Microsoft's Internet of Things (IoT) platform for solution-building partners, known as Azure IoT Central, is being overhauled with a number of major feature updates intended primarily for OEMs, independent software vendors (ISVs) and systems integrators (SIs).
The company released details of the IoT Central changes on Monday as part of a raft of IoT announcements timed to coincide with the IoT Solutions World Congress taking place this week in Barcelona.
Azure IoT Central Features
Microsoft describes IoT Central as an app platform that provides partners with IoT plumbing for connecting devices, managing devices and performance analysis. Partners take their own business and vertical expertise to build an IoT solution on top of the Microsoft framework. They can then white-label the Microsoft parts under their own solutions and either sell directly to customers or sell through the Microsoft AppSource marketplace.
"The value of IoT Central is brought to life when solution builders leverage it to connect and manage their devices, as well as to extend device insights into their line of business applications. This allows solution builders to spend their time and energy in their area of expertise, transforming their businesses through value-adding and brand-differentiating elements," explained Bert Van Hoof, partner group program manager for Azure IoT, in a blog post describing the new features. The blog post provided one of the clearest explanations yet of Microsoft's partner intentions for IoT Central.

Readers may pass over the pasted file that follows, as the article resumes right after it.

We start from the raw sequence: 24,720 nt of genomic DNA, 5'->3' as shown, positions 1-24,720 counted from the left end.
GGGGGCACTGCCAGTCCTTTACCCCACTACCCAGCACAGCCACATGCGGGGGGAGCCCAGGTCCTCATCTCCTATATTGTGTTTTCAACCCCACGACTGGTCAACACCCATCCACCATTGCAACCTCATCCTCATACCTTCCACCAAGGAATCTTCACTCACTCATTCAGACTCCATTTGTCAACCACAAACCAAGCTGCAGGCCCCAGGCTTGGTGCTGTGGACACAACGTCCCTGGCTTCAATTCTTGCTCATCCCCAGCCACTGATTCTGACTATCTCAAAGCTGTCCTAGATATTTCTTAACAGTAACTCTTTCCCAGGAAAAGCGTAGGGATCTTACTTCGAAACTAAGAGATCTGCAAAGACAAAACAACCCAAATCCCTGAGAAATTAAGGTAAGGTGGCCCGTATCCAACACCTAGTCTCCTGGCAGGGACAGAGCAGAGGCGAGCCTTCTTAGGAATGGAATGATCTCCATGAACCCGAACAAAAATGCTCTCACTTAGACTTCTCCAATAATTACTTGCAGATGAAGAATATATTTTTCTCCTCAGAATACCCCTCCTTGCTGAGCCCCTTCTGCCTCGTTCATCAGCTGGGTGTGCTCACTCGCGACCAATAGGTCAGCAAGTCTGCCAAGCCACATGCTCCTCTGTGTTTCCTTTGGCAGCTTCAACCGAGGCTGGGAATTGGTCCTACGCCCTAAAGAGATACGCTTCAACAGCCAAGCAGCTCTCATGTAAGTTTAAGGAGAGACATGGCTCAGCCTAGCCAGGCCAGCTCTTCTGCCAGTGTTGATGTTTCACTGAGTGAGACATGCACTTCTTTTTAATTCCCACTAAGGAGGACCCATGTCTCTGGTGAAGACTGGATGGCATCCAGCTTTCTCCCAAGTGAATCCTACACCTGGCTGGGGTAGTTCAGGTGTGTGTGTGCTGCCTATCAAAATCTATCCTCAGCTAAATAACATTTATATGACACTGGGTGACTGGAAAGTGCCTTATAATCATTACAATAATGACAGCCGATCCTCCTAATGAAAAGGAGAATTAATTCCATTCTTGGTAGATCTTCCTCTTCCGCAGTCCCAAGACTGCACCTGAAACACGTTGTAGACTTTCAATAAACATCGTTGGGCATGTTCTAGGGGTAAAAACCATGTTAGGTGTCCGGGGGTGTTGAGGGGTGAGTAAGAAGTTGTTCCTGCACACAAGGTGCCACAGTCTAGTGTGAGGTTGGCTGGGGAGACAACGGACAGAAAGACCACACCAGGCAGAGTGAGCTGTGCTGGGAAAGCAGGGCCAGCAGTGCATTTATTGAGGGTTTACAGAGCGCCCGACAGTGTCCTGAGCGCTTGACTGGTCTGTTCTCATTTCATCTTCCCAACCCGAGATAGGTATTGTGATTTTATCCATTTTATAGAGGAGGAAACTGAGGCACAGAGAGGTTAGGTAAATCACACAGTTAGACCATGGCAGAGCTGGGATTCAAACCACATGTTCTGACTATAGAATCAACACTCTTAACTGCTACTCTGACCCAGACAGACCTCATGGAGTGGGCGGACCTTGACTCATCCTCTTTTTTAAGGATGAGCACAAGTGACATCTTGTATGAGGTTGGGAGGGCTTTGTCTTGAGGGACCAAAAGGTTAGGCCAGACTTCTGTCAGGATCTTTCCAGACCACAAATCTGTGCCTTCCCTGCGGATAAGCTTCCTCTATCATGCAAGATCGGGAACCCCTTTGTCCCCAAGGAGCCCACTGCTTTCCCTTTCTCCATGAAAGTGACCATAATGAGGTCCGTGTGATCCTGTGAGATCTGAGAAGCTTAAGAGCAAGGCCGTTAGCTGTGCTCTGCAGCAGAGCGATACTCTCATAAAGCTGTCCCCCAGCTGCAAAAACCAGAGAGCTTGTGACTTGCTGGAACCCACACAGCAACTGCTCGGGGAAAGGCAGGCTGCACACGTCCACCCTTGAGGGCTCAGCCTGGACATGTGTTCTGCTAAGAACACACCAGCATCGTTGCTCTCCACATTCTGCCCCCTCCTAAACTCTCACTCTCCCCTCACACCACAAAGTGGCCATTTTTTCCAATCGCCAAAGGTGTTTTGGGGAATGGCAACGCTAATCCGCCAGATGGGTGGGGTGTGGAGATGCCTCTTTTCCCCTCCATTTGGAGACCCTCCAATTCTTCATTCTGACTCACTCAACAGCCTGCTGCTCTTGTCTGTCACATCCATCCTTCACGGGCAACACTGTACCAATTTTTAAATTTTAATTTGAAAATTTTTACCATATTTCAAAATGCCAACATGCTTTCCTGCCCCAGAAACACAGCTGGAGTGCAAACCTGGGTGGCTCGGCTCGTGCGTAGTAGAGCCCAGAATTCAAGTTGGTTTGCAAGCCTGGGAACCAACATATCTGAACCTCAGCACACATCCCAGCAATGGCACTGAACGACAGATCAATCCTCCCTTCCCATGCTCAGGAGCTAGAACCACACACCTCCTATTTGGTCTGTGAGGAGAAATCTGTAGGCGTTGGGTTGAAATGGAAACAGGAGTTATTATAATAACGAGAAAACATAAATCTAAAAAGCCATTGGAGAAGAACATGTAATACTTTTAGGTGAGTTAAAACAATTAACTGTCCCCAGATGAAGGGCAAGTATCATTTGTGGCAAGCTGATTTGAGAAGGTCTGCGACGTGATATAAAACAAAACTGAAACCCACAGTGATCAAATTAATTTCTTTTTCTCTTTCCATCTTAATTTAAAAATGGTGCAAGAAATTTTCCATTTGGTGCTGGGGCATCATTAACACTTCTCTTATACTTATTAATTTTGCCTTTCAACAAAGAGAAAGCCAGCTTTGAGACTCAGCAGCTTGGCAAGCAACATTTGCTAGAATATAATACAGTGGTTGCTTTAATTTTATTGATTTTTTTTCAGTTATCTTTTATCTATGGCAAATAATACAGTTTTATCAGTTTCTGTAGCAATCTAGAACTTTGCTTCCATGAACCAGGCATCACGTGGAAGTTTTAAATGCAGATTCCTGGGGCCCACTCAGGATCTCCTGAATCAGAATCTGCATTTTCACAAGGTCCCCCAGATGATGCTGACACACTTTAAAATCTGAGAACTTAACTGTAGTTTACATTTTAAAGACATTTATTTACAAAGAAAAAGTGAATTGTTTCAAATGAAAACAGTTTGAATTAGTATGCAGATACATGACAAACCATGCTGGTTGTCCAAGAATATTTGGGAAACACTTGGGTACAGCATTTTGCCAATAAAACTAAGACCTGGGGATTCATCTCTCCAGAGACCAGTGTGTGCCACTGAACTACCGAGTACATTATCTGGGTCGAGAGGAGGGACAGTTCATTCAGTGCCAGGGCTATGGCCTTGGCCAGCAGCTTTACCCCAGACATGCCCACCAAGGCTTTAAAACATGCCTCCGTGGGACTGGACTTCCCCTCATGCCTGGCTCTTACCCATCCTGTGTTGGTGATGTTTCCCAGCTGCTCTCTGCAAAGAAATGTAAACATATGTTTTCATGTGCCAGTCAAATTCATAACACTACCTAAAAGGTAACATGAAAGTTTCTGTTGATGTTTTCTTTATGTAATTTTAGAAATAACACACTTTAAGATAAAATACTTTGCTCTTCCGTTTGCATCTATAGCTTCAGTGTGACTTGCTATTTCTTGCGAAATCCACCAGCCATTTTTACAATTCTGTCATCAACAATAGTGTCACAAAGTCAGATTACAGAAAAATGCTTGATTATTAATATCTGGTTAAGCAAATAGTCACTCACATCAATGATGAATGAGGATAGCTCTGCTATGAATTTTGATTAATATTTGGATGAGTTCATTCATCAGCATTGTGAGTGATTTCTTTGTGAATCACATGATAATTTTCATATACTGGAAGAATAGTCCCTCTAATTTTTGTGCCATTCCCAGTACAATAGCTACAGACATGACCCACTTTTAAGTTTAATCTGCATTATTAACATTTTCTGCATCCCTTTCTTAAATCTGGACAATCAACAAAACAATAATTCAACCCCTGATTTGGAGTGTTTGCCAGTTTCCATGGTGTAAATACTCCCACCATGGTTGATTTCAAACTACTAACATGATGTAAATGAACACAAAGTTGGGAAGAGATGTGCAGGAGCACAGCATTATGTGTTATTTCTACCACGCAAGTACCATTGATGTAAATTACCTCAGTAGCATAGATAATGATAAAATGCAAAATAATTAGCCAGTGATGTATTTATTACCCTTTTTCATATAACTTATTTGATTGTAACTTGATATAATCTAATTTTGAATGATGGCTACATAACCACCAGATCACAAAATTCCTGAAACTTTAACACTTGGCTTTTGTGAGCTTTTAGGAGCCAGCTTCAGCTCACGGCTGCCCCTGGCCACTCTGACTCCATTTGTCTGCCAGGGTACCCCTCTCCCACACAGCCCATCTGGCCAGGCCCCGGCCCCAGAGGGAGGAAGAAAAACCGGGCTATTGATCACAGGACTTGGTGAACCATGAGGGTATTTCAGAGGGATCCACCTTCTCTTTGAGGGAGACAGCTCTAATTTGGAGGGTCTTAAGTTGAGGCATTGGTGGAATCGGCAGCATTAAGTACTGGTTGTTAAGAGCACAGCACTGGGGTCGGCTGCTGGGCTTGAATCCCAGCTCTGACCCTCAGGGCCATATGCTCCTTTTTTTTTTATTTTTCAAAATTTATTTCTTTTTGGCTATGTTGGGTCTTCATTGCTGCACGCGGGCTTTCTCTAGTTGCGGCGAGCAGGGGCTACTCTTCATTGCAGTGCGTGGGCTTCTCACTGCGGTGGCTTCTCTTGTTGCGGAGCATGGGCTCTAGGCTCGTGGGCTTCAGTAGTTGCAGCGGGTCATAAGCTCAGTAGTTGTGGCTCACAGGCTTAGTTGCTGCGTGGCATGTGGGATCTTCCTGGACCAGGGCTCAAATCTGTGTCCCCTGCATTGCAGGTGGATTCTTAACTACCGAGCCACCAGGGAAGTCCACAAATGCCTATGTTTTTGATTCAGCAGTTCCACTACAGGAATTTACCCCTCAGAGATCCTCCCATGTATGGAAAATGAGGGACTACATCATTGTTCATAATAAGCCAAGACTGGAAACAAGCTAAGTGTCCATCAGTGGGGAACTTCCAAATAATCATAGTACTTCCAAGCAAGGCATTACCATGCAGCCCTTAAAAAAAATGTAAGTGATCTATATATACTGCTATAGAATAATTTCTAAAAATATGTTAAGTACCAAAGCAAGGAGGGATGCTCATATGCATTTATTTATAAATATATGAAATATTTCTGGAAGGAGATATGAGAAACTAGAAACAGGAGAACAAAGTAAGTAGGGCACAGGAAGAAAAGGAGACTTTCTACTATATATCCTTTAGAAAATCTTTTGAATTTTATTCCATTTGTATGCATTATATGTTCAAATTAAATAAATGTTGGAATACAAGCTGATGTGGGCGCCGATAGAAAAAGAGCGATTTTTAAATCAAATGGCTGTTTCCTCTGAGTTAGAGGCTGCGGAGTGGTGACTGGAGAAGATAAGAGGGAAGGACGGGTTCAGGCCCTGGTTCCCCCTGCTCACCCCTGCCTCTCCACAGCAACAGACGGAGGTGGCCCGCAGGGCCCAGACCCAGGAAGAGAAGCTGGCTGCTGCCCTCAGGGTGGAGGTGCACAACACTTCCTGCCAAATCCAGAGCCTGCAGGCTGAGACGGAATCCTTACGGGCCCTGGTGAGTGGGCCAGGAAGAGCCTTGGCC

Along that theme, several of the coming enhancements address the particular concerns of partners, who need infrastructure that enables them to handle several customers at once and who benefit the most from aspects of Microsoft solutions that allow for repeatable procedures.
One is multitenancy, the ability to have several customers whose individual tenants are separated from one another for security purposes but that can be managed collectively by one partner. "We know that many solution builders need more than just repeatability; they also need manageability to truly scale their investments to customers. Which is why in the coming months, Azure IoT Central will support multitenancy; solution builders can build once and use a multitenancy interface to on-board, configure, and update many customers and organizations globally across regions, offering both device and data sovereignty without sacrificing manageability," Van Hoof said.
Another is public APIs to access features. "Solution builders with extensibility needs beyond device data now have access to Central features through our public APIs. Users can develop robust IoT solutions that leverage IoT Central programmatically as the core for device modelling, provisioning, lifecycle management, operations (updating and commanding), and data querying," he said.
In an effort to jump-start partner practices, Microsoft is also immediately releasing 11 new industry app templates, which are designed to illustrate the types of solutions that partners and customers can build. For retail partners, the templates include Store Analytics Condition Monitoring, Store Analytics Checkout, Digital Distribution Center, Connected Logistics and Smart Inventory Management. For government partners, the templates are Water Quality Monitoring, Water Consumption Monitoring and Connected Waste Management. Microsoft is also providing energy vertical templates of Smart Meter Monitoring and Solar Power Monitoring, and a health care template for Continuous Patient Monitoring.